A competing enterprise

LETTER

Re: An $8m vote of confidence in region’s tourism prospects, July 5 editorial.

So now we know why the council transferred Waikanae park, a community asset, over to GHL. To set it up with $8 million of what is basically community money into a competing enterprise with hard-working local moteliers.

We have plenty of under-used upmarket accommodation options here already. This is a cheaper, camping-option holiday park that basically is poorly functioning on only six to eight weeks full occupancy a year. I don’t think this is a good financial decision at all.

Why don’t GHL invest in a permanent mobile home or tiny home park instead, with good infrastructure for the struggling and homeless? This would bring in year-round rental — a better investment by far and more socially responsible. These initiatives have proven to be successful and popular overseas if well run, and don’t result in squalid slums. Research they say indicates campers want sea views and a pool. If they want sea views tell them to stand up, or if they want a pool next to the gorgeous beach go to Waterworld instead.

J.M. Anderson

Footnote from Waikanae Beach Top 10 Holiday Park manager Matt Moore:

Jocelyn, thank you for your comments as it gave me the opportunity to really think about the points you made.

Waikanae Beach Top 10 Holiday Park is a year-round operation that employs 20 staff. Some of the team have been working here for more than 30 years.

There is a shortage of accommodation options in Gisborne and the problem has been getting worse over the past five years.

Tourism is going from strength to strength in New Zealand and all indications suggest this trend will continue. Being part of the Top 10 group, with its 60,000 members, gives Gisborne massive exposure to international and domestic markets which benefits the wider region. The guests who stay at Waikanae Beach Top 10 Holiday Park contribute more than $6 million a year into Gisborne’s economy.

Re: An $8m vote of confidence in region’s tourism prospects, July 5 editorial.

So now we know why the council transferred Waikanae park, a community asset, over to GHL. To set it up with $8 million of what is basically community money into a competing enterprise with hard-working local moteliers.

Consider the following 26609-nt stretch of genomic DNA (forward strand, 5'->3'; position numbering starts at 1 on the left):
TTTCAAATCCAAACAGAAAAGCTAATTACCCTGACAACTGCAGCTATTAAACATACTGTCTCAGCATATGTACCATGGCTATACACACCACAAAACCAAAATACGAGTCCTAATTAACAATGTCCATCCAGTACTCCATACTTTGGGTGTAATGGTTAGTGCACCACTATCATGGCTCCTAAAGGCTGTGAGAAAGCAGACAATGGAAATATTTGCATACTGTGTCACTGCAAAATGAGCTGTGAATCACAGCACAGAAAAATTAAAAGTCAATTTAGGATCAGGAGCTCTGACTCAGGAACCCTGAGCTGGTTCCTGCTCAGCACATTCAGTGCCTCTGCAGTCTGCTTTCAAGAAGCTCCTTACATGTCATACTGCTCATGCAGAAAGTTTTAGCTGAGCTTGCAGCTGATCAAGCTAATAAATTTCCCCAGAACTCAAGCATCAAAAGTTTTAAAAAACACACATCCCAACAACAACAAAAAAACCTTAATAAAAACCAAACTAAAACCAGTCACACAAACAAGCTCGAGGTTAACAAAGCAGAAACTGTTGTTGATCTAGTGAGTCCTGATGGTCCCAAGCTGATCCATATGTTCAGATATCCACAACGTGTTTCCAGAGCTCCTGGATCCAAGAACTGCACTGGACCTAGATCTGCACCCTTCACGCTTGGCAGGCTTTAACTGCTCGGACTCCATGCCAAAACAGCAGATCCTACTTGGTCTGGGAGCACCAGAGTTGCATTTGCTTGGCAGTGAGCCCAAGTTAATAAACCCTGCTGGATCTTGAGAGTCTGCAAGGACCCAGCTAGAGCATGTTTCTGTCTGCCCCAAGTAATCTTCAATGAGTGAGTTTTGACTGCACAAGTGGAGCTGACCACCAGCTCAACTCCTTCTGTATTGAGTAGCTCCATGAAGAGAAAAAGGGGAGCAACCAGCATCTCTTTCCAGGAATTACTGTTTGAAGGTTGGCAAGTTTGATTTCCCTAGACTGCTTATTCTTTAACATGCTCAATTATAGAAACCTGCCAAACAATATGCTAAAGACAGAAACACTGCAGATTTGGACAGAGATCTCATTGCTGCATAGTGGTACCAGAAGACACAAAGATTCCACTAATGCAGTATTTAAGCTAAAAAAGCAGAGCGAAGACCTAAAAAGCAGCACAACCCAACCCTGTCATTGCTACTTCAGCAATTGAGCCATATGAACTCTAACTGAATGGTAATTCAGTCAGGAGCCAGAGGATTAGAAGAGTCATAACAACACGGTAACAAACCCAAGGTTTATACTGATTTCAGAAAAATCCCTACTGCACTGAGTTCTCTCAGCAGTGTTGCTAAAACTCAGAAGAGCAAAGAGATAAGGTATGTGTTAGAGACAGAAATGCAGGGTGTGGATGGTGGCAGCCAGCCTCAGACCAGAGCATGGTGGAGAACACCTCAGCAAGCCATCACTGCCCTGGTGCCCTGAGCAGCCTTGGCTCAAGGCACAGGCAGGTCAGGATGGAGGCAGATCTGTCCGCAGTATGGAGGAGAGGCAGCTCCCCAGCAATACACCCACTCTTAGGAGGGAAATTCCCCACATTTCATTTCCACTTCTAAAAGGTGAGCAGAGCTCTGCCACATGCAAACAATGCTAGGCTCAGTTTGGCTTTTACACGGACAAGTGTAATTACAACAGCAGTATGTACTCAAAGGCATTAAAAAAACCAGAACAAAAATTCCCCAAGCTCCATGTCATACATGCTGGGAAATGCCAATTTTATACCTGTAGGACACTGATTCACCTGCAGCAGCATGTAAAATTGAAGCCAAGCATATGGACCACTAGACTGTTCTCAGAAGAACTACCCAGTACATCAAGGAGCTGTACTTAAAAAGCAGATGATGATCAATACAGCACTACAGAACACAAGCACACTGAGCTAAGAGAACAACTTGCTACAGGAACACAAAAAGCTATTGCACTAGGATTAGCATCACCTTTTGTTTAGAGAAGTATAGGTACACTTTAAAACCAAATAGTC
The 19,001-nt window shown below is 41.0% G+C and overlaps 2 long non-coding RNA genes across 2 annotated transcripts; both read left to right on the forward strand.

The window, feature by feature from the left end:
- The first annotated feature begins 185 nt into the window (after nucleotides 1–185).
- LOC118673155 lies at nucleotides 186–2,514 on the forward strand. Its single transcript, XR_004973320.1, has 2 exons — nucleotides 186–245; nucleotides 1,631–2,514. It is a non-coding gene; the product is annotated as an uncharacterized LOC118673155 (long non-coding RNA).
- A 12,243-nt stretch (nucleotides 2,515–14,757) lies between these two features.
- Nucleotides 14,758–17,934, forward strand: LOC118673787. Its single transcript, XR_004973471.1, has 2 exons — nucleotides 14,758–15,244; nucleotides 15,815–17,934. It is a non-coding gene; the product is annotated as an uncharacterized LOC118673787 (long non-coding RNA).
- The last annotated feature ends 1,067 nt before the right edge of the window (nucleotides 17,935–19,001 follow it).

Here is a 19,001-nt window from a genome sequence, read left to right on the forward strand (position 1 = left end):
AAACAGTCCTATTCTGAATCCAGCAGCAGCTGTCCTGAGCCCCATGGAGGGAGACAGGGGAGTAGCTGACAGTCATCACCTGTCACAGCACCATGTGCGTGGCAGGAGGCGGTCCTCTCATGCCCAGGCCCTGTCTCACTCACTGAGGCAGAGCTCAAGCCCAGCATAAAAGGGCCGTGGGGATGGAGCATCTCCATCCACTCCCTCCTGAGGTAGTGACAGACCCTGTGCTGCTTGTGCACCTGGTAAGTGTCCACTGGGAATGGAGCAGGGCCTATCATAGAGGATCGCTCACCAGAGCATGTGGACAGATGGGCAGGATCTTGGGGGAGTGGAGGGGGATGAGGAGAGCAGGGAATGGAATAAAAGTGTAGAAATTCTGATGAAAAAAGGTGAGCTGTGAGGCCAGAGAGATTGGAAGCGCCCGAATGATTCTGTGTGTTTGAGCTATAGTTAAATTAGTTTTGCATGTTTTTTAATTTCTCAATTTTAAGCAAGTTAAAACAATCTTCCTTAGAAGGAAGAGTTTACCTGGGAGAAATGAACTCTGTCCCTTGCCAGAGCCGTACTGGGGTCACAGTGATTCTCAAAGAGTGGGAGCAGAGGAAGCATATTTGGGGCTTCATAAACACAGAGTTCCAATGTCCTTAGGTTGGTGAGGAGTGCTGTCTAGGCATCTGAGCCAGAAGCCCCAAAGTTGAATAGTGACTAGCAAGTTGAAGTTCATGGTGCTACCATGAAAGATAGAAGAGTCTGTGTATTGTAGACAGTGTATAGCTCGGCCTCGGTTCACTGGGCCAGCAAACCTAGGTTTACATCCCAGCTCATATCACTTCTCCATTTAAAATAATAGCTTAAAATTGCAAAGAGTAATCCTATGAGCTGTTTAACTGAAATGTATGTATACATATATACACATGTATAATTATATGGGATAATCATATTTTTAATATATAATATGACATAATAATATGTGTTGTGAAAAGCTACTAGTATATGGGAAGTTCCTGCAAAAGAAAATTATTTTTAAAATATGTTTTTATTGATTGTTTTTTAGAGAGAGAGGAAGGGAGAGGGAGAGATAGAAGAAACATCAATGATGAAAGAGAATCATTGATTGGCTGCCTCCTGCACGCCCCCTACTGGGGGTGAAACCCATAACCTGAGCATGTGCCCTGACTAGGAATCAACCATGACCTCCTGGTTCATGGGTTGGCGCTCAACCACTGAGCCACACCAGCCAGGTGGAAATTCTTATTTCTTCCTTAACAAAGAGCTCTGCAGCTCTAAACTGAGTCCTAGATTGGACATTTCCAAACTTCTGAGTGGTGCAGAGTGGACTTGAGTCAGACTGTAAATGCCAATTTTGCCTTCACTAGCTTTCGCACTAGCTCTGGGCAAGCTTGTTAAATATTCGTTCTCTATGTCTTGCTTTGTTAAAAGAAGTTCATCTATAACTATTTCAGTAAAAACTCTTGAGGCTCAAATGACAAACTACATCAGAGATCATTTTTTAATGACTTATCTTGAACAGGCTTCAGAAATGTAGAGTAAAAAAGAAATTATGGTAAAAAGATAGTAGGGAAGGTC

We have plenty of under-used upmarket accommodation options here already. This is a cheaper, camping-option holiday park that basically is poorly functioning on only six to eight weeks full occupancy a year. I don’t think this is a good financial decision at all.

Why don’t GHL invest in a permanent mobile home or tiny home park instead, with good infrastructure for the struggling and homeless? This would bring in year-round rental — a better investment by far and more socially responsible. These initiatives have proven to be successful and popular overseas if well run, and don’t result in squalid slums. Research they say indicates campers want sea views and a pool. If they want sea views tell them to stand up, or if they want a pool next to the gorgeous beach go to Waterworld instead.

J.M. Anderson

Footnote from Waikanae Beach Top 10 Holiday Park manager Matt Moore:

Jocelyn, thank you for your comments as it gave me the opportunity to really think about the points you made.

Waikanae Beach Top 10 Holiday Park is a year-round operation that employs 20 staff. Some of the team have been working here for more than 30 years.

There is a shortage of accommodation options in Gisborne and the problem has been getting worse over the past five years.

Tourism is going from strength to strength in New Zealand and all indications suggest this trend will continue. Being part of the Top 10 group, with its 60,000 members, gives Gisborne massive exposure to international and domestic markets which benefits the wider region. The guests who stay at Waikanae Beach Top 10 Holiday Park contribute more than $6 million a year into Gisborne’s economy.

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